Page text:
Monticello (/ - /, MON-tih-CHEL-oh, -SEL-oh) was the primary plantation of Thomas Jefferson, the third President of the United States, who began designing Monticello after inheriting land from his father at age 26. Located just outside Charlottesville, Virginia, in the Piedmont region, the plantation was originally 5,000 acres (20 km2), with Jefferson using the labor of enslaved Africans for extensive cultivation of tobacco and mixed crops, later shifting from tobacco cultivation to wheat in response to changing markets. Due to its architectural and historic significance, the property has been designated a National Historic Landmark. In 1987, Monticello and the nearby University of Virginia, also designed by Jefferson, were together designated a UNESCO World Heritage Site. The current nickel, a United States coin, features a depiction of Monticello on its reverse side.
|Location||Albemarle County, near Charlottesville, Virginia, US|
|Architectural style(s)||Neoclassical, Palladian|
|Governing body||The Thomas Jefferson Foundation (TJF)|
|Official name: Monticello and the University of Virginia in Charlottesville|
|Criteria||i, iv, vi|
|Designated||1987 (11th session)|
|Region||Europe and North America|
|Designated||October 15, 1966|
|Designated||December 19, 1960|
|Designated||September 9, 1969|
Jefferson designed the main house using neoclassical design principles described by Italian Renaissance architect Andrea Palladio and reworking the design through much of his presidency to include design elements popular in late 18th-century Europe and integrating numerous ideas of his own. Situated on the summit of an 850-foot (260 m)-high peak in the Southwest Mountains south of the Rivanna Gap, the name Monticello derives from Italian meaning "little mountain". Along a prominent lane adjacent to the house, Mulberry Row, the plantation came to include numerous outbuildings for specialized functions, e.g., a nailery; quarters for enslaved Africans forced to work in the home; gardens for flowers, produce, and Jefferson's experiments in plant breeding—along with tobacco fields and mixed crops. Cabins for enslaved Africans forced to work in the fields were farther from the mansion, out of Jefferson's sight both literally and figuratively.
At Jefferson's direction, he was buried on the grounds, in an area now designated as the Monticello Cemetery. The cemetery is owned by the Monticello Association, a society of his descendants through Martha Wayles Skelton Jefferson. After Jefferson's death, his daughter Martha Jefferson Randolph sold the property. In 1834, it was bought by Uriah P. Levy, a commodore in the U.S. Navy, who admired Jefferson and spent his own money to preserve the property. His nephew Jefferson Monroe Levy took over the property in 1879; he also invested considerable money to restore and preserve it. In 1923, Monroe Levy sold it to the Thomas Jefferson Foundation (TJF), which operates it as a house museum and educational institution.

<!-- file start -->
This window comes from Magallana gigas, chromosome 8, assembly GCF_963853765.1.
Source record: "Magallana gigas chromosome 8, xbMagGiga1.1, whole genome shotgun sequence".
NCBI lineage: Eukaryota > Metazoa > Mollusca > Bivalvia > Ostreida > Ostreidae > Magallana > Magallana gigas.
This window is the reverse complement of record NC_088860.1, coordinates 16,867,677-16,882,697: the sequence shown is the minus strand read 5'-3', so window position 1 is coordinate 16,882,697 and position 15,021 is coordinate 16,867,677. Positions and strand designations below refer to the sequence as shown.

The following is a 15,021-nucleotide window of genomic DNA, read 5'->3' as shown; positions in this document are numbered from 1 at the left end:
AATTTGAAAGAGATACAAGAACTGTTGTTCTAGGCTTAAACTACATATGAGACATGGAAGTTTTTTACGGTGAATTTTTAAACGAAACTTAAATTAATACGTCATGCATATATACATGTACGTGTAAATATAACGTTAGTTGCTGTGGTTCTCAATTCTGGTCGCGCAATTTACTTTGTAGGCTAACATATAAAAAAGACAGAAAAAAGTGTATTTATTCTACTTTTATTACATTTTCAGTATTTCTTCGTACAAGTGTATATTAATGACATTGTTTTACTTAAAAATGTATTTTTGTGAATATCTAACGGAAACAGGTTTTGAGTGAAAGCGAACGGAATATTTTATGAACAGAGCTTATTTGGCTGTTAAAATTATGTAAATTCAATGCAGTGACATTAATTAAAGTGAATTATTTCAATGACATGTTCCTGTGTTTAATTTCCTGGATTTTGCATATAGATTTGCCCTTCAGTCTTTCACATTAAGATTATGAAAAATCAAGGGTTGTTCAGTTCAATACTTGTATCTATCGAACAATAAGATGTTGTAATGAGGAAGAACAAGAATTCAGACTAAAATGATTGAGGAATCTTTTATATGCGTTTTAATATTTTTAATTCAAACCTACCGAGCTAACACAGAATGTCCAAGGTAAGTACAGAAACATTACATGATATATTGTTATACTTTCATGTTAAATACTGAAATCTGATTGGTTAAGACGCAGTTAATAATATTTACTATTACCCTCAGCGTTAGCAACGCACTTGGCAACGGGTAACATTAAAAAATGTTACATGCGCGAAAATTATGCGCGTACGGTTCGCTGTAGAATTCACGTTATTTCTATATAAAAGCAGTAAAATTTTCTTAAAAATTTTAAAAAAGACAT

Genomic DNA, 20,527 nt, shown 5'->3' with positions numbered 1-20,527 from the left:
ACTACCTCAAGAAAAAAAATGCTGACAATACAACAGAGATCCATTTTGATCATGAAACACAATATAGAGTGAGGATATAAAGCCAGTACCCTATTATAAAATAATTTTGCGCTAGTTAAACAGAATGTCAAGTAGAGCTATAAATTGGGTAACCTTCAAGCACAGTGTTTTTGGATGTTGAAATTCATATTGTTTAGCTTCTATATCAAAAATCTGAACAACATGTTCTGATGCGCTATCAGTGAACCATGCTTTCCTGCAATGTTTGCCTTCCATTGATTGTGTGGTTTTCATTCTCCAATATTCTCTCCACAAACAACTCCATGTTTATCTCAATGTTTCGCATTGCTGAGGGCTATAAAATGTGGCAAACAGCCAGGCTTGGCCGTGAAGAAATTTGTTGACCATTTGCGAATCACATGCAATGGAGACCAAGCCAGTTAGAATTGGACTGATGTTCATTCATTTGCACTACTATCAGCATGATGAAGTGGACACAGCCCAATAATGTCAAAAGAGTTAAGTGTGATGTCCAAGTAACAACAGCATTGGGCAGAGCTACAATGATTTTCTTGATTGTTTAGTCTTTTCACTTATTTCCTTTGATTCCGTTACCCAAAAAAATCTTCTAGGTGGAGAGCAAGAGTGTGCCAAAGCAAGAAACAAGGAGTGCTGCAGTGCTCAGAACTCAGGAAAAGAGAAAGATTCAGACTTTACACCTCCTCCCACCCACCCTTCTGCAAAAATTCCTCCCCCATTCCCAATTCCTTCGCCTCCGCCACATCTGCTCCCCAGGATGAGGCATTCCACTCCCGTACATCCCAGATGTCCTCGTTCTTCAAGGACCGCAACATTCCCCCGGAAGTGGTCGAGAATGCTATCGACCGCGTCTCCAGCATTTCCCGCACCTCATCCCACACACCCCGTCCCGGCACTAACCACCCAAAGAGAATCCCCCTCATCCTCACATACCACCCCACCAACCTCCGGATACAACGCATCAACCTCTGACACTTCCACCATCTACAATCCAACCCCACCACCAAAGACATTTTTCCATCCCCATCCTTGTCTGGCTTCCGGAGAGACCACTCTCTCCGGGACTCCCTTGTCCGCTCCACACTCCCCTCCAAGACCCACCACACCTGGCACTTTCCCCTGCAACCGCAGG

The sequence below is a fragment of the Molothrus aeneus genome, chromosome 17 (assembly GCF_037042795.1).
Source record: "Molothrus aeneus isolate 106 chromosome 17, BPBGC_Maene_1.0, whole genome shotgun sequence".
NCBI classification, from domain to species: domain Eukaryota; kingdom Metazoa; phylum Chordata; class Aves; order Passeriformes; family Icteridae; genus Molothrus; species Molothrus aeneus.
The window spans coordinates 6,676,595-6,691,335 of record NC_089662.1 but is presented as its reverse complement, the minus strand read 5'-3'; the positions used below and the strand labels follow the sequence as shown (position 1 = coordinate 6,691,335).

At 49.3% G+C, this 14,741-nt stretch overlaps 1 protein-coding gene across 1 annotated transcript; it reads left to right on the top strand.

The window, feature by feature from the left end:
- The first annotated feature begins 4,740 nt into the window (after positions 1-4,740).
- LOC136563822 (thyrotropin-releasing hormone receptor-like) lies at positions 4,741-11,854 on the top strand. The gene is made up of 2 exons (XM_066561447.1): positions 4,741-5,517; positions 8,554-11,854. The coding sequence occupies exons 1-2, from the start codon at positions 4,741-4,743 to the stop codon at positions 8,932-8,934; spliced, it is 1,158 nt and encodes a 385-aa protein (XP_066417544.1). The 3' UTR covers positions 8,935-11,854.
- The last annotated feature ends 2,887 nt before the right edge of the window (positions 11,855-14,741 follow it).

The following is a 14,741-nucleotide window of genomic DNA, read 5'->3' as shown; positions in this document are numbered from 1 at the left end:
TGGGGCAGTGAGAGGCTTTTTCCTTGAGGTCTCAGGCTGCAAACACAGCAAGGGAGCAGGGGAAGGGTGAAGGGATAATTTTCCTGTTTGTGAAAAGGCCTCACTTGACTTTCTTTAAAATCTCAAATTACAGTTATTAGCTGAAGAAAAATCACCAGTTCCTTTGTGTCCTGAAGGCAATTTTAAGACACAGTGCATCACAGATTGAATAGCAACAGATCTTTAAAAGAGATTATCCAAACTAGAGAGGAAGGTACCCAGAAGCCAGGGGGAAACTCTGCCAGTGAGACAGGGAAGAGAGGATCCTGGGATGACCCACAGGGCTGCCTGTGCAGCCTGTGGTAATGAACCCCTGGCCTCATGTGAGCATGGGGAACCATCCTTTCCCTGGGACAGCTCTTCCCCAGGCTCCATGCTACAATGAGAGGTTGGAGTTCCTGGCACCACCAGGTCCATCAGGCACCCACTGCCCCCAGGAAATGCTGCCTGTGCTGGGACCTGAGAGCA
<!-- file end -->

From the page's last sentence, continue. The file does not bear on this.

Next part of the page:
- 1 Design and building
- 2 Preservation
- 3 Decoration and furnishings
- 4 Quarters for Enslaved Laborers on Mulberry Row
- 5 Outbuildings and plantation
- 6 Architecture
- 7 Representation in other media
- 8 Replicas
- 9 Legacy
- 10 Gallery
- 11 See also
- 12 References
- 13 External links
Design and buildingEdit
Jefferson's home was built to serve as a plantation house, which ultimately took on the architectural form of a villa. It has many architectural antecedents, but Jefferson went beyond them to create something very much his own. He consciously sought to create a new architecture for a new nation.
Work began on what historians would subsequently refer to as "the first Monticello" in 1768, on a plantation of 5,000 acres (2,000 hectares). Jefferson moved into the South Pavilion (an outbuilding) in 1770, where his new wife Martha Wayles Skelton joined him in 1772. Jefferson continued work on his original design, but how much was completed is of some dispute. In constructing and later reconstructing his home, Jefferson used a combination of free workers, indentured servants and enslaved laborers.
After his wife's death in 1782, Jefferson left Monticello in 1784 to serve as Minister of the United States to France. During his several years in Europe, he had an opportunity to see some of the classical buildings with which he had become acquainted from his reading, as well as to discover the "modern" trends in French architecture that were then fashionable in Paris. His decision to remodel his own home may date from this period. In 1794, following his tenure as the first U.S. Secretary of State (1790–1793), Jefferson began rebuilding his house based on the ideas he had acquired in Europe. The remodeling continued throughout most of his presidency (1801–1809). Although generally completed by 1809, Jefferson continued work on the present structure until his death in 1826.